I'm tempted to take the bait and put out 40.00 for a Chicago Electric 14"
die grinder at Harbor Freight - 39.00. Has anybody here got any experience
dealing with these dudes? My mouth is watering for that giant box of
crackerjack the tool is coming in, unless I get some bad reviews here.
I have bought a number of things at Harbor Freight and have always been
satisfied. It probably will be noisier and more difficult to adjust than a
decent brand, and might wear out faster; but for the price it is probably a
At least that has been my experience.
Just one warning about electric die grinders - power. I have
the $100 Makita, and I feel it's pretty wimpy,
For ***very*** limited uses, I've used a Bosch trim router
instead: no base, the router bit hanging out.
It's incredibly dangerous, it doesn't have a long enough neck,
but much much more oomph.
I'll probably switch to air powered for my next project.
email@example.com (BUB 209) wrote in message
I have purchased a few things from Harbor Freight and I guess I would
summarize as you get what you pay for. For example I bought a biscuit
joiner for I thinkk $39 bucks. I used it successfully for many
projects until SWMBO sprung for a DeWalt, at which time I realized how
much better a quality tool was. Adjustments were easier. The base was
made of steel instead of plastic on the Chicago electric version.
That said, the Chicago unit did what it advertised.
I have also purchased some bar clamps. They work fine, but rust sooner
and are not as stiff as Jorgensen clamps. Again, you get what you pay
for, but sometimes a tool that does the job and we can afford is
better than a superior tool and not eating this week.
On 11 Aug 2004 01:32:09 GMT, firstname.lastname@example.org (BUB 209) wrote:
I'm 2 for 3 with Chicago Electric (Harbor Freight) tools.
An 18v cordless drill sat on the shelf until after the warrantee expired (90
days) then was used to drive a bunch of deck screws - stripped out the gearbox
before the job was complete, replaced with an 18v DeWalt XRP, a MUCH better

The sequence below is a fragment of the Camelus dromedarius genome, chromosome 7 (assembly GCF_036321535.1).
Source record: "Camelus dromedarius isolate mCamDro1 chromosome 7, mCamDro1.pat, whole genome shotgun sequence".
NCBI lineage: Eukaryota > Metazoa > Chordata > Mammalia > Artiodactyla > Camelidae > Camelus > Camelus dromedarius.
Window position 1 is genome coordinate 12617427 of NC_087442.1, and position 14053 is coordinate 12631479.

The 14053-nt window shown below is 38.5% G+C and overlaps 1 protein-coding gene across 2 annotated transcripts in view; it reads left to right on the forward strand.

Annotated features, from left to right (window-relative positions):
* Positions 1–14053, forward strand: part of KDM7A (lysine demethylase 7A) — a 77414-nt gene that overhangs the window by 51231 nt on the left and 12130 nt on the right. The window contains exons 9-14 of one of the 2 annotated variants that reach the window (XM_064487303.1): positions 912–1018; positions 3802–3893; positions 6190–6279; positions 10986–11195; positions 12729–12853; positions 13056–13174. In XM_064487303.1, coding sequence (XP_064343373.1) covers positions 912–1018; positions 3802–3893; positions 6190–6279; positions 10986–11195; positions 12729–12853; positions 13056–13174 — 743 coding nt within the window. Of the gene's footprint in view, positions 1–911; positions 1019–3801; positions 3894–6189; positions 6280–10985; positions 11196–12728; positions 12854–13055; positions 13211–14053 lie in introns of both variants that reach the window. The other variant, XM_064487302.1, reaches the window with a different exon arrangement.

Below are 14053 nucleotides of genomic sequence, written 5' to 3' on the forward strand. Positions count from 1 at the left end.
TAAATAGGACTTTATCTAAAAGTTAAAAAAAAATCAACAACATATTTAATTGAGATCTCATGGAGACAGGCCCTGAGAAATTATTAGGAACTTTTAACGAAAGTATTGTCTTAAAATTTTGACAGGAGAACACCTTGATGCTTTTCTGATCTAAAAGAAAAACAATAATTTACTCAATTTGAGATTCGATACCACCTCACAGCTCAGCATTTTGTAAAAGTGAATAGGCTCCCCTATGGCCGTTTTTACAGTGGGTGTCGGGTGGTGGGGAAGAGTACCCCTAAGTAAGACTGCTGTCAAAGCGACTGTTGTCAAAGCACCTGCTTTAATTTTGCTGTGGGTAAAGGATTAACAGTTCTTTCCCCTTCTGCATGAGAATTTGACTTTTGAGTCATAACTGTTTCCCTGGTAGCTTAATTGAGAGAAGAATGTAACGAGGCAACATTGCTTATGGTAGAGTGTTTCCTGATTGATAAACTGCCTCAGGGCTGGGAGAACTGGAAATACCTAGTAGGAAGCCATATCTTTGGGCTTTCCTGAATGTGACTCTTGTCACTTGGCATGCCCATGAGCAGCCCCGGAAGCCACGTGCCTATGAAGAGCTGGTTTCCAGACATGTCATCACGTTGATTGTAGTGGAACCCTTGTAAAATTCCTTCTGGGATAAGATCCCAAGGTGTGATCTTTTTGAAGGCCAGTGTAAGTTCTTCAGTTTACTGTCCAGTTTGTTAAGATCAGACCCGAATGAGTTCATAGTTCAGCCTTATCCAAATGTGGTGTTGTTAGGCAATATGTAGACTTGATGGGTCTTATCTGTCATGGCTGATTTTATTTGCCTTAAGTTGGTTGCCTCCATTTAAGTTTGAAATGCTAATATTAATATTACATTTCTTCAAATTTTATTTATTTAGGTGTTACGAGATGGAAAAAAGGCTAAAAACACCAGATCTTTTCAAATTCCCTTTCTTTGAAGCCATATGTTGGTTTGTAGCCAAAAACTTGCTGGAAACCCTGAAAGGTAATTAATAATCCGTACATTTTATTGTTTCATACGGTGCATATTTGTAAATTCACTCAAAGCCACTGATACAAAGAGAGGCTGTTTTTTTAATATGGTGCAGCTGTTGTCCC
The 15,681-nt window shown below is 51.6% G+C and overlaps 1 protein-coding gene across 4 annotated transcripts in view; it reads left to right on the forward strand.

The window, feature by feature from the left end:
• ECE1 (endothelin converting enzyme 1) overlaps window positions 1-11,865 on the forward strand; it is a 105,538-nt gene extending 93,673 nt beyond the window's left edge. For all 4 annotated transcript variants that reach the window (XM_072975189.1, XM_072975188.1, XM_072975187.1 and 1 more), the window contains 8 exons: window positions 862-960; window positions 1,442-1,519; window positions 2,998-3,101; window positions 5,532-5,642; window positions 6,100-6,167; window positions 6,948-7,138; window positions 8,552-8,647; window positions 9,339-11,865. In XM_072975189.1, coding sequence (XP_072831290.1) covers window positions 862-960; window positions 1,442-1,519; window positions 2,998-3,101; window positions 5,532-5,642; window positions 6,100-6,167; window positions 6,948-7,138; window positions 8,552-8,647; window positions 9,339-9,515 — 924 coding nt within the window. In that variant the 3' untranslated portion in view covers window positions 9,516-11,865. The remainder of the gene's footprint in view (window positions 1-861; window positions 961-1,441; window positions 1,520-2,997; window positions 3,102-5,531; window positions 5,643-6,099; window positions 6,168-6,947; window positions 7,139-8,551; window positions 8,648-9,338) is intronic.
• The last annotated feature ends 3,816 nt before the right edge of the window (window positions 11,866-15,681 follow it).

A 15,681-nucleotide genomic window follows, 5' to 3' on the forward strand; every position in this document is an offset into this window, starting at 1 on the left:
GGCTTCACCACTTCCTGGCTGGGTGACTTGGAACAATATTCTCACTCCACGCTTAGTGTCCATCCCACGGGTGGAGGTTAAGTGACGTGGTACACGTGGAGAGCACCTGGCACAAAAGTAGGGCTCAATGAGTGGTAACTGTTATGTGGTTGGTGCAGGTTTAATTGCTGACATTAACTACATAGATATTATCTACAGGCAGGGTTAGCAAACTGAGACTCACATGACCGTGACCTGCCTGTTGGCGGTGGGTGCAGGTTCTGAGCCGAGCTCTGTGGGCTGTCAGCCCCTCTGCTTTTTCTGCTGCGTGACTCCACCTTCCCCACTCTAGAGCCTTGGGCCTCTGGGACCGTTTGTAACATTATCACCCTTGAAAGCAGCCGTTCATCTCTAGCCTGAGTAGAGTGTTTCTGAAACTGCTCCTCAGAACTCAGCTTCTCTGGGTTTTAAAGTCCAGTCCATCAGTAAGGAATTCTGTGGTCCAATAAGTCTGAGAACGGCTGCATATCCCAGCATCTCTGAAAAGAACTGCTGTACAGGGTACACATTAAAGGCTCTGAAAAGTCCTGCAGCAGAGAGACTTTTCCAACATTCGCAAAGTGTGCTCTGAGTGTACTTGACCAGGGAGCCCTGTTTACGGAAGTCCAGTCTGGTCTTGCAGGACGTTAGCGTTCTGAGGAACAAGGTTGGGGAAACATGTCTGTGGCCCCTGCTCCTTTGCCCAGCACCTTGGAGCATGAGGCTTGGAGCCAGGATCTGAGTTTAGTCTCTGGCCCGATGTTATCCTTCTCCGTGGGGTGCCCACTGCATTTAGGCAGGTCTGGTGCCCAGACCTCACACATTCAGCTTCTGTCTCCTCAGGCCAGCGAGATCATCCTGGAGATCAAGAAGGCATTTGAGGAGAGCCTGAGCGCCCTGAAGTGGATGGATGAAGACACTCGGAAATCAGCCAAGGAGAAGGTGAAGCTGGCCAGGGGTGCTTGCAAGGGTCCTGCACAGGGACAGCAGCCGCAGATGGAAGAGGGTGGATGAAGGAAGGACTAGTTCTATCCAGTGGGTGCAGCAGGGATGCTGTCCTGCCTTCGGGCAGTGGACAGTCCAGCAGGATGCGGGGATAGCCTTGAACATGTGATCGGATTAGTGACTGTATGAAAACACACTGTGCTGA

A 4-1/2" angle grinder purchased a couple of years ago for a particular project
outlasted the project and continues to perform. Only sees occasional use, but,
so far, has met my requirements. I have no basis for comparison with other
A 10" Sliding miter saw purchased about 3 years ago for $100 continued to
operate satisfactorily through a fairly large deck project. The saw was OK for
rough carpentry/framing work but I would not recommend it for trim/finish work
or anything requiring high precision. Main complaint was sticky slide action and
soft, mushy miter stops. A new project required higher precision work so the saw
was given to a friend while still serviceable and replaced with a Hitachi SCMS
for about 5 times the initial cost. Although the Hitachi is a far, far better
saw, it was also far, far more expensive.
Wichita, KS USA
I'm by no means an expert, but I'm not sure that a cutoff wheel belongs on
any die grinder, name brand or not. I have a pneumatic cutoff tool for
that--the wheel is perpendicular to the handle and there is guard around it.
It also spins much slower.
HomeOwnersHub.com is a website for homeowners and building and maintenance pros. It is not affiliated with any of the manufacturers or service providers discussed here.
All logos and trade names are the property of their respective owners.